Sean McClain, AbSci

Months af­ter strik­ing a deal with Sanofi, Ab­Sci nails its largest fundraise yet to sup­port its pro­tein print­ing tech

Months af­ter nail­ing down a $10.4 mil­lion Se­ries D and a part­ner­ship with French phar­ma gi­ant Sanofi, Ab­Sci is pulling in its largest fundraise yet — $65 mil­lion to ad­vance what it calls its pro­tein print­ing tech.

The Van­cou­ver, WA-based biotech is work­ing on a more ef­fi­cient way to man­u­fac­ture pro­teins — from full-length an­ti­bod­ies to in­sulin — us­ing E. coli. The com­pa­ny says it’s on a quest to make pro­tein pro­duc­tion “as sim­ple as DNA syn­the­sis,” al­low­ing for swift pro­duc­tion of dif­fi­cult-to-pro­duce bio­ther­a­peu­tics. It’s tag­ging the Se­ries E for ex­pan­sion of its pro­duc­tion ca­pac­i­ty, which in­cludes a new 60,000-square-foot fa­cil­i­ty in Van­cou­ver.

“Many drugs, es­pe­cial­ly bi­o­log­i­cal drugs, don’t make it to mar­ket or take for­ev­er to get to mar­ket, not be­cause of drug dis­cov­ery but man­u­fac­tura­bil­i­ty,” CEO Sean Mc­Clain told End­points News. “And what Ab­Sci is do­ing is flip­ping that par­a­digm and al­low­ing re­searchers to be able to fo­cus on drug dis­cov­ery and have a plat­form such as Ab­Sci’s pro­tein print­ing plat­form where they can… de­vel­op and man­u­fac­ture these drugs and get the ab­solute best drug can­di­dates to mar­ket, nev­er hav­ing to wor­ry about man­u­fac­tura­bil­i­ty,” he said.

The biotech was found­ed in Port­land, OR in 2011, and hooked a $5.1 mil­lion Se­ries A about five years lat­er. At the time, it was laser-fo­cused on its E. Coli ex­pres­sion plat­form, SoluPro, for pro­duc­ing sol­u­ble, com­plex pro­teins in high yields. It went com­mer­cial in 2018 with SoluPro, and in 2019 with its pro­tein print­ing plat­form, which builds on SoluPro with tech­nol­o­gy de­signed to pump out high-di­ver­si­ty strain li­braries and high-through­put screen­ing as­says.

Us­ing pro­pri­etary screen­ing as­says, “we’re able to screen up to 10 mil­lion dif­fer­ent pro­tein fold­ing and ex­pres­sion so­lu­tions in SoluPro in a giv­en ex­per­i­ment, and es­sen­tial­ly fish out the nee­dle in the haystack that gives the high­est titer and the high­est qual­i­ty,” Mc­Clain ex­plained.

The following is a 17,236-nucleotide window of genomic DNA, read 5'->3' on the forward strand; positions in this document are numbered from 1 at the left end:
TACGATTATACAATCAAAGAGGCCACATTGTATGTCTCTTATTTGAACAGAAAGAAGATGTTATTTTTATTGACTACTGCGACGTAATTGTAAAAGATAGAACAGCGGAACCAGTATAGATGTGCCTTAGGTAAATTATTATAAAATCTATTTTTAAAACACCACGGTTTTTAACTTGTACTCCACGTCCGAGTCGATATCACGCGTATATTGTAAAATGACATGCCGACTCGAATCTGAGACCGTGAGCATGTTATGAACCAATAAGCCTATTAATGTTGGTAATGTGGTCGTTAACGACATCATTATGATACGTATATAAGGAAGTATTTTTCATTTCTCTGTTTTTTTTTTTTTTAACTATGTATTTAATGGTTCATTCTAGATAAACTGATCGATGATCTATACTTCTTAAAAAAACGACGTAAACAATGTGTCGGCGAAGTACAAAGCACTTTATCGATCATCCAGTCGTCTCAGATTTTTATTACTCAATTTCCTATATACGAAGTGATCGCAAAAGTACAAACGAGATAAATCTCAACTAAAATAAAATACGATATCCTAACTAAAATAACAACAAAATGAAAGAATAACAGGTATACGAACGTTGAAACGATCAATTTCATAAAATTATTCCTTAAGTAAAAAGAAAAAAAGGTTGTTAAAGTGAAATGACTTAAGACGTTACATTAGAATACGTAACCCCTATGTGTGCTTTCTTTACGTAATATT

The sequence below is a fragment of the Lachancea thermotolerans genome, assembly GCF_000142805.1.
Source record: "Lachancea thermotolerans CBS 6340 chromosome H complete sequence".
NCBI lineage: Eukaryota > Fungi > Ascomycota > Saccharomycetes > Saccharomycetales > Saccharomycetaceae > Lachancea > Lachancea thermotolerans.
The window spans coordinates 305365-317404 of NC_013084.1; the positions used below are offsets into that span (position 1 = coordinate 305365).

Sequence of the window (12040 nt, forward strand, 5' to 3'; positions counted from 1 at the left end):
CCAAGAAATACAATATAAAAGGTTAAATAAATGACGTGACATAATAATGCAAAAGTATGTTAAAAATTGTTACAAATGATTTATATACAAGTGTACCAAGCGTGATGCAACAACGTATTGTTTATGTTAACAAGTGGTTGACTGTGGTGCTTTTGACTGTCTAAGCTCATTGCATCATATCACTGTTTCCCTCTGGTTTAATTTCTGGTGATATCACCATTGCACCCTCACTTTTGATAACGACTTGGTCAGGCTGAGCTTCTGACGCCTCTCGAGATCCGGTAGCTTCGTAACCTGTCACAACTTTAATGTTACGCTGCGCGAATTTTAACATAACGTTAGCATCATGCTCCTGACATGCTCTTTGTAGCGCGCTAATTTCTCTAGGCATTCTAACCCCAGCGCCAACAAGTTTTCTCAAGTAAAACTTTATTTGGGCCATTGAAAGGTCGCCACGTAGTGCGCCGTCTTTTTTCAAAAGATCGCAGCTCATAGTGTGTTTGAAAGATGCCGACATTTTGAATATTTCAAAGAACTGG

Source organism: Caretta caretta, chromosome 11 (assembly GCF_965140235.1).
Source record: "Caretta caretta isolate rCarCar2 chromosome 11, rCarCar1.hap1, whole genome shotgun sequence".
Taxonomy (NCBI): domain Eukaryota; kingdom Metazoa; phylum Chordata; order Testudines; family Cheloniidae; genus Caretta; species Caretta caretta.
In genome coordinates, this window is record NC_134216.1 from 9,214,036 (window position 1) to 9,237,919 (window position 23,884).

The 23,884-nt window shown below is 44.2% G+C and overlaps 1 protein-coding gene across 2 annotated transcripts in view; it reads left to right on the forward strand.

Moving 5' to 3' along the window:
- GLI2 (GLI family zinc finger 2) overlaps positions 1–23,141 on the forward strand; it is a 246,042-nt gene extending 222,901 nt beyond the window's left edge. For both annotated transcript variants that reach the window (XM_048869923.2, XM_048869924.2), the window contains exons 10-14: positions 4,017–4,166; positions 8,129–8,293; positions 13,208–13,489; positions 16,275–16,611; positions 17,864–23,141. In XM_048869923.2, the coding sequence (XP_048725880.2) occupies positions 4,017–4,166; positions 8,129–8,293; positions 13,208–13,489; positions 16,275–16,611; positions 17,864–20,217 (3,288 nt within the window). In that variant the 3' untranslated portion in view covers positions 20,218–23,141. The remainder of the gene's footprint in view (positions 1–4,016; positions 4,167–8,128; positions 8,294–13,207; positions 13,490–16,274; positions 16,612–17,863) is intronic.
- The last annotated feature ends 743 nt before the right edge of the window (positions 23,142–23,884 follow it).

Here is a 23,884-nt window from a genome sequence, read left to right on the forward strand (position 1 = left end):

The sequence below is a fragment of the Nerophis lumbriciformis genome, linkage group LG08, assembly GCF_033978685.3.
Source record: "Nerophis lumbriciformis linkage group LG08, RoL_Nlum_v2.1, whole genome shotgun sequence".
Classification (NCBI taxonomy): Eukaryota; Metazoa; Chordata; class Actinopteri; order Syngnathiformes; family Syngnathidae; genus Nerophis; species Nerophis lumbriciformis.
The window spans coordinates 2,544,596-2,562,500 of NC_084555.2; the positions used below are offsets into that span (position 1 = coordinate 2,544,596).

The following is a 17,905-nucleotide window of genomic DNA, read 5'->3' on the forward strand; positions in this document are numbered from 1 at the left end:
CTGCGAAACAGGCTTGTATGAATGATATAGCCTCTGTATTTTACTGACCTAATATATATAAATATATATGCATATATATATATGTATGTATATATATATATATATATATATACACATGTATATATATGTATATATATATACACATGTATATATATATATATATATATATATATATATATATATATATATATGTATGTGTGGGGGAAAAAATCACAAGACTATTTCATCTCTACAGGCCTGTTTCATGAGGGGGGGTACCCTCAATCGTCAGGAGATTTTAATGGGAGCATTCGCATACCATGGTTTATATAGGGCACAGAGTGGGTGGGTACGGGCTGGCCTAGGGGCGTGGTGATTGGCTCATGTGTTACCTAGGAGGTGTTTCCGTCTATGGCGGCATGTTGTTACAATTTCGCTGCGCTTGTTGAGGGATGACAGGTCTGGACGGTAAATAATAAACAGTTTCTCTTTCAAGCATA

The re­cent Se­ries E was led by Cas­din Cap­i­tal, with help from Red­mile Group, Ar­row­Mark Part­ners and Phoenix Ven­ture Part­ners.

Eli Cas­din

“We be­lieve Ab­Sci’s Pro­tein Print­ing tech­nol­o­gy has a unique op­por­tu­ni­ty to sup­port the com­mer­cial­iza­tion of next-gen­er­a­tion bi­o­log­ics which have long been con­sid­ered un­man­u­fac­turable,” Eli Cas­din, CIO and Founder of Cas­din Cap­i­tal, said in a state­ment.

In Jan­u­ary — a few days be­fore clos­ing a Se­ries D led by KBI Bio­phar­ma and JSR Life Sci­ences — Ab­Sci inked a deal with Sanofi to ap­ply SoluPro to two un­spec­i­fied bio­ther­a­peu­tic mol­e­cules. The com­pa­nies kept mum about the fi­nan­cial terms of the deal, on­ly shar­ing that the Sanofi-fund­ed part­ner­ship would take place at Ab­Sci.

“This col­lab­o­ra­tion il­lus­trates the need for new ex­pres­sion tech­nolo­gies that are ca­pa­ble of pro­duc­ing these next-gen­er­a­tion an­ti­body and pro­tein scaf­folds,” Mc­Clain said at the time.

In ear­ly Sep­tem­ber, the com­pa­ny closed a deal li­cens­ing SoluPro to Al­pha Can­cer Tech­nolo­gies for the pro­duc­tion of Re­com­bi­nant Hu­man Al­pha-fe­to­pro­tein (hAFP) to treat var­i­ous au­toim­mune dis­eases and can­cers. Un­der the terms of the deal, Ab­Sci will pre­pare the hAFP pro­duc­ing E. coli strain, in re­turn for an undis­closed amount in de­vel­op­ment and sales mile­stones, plus roy­al­ties.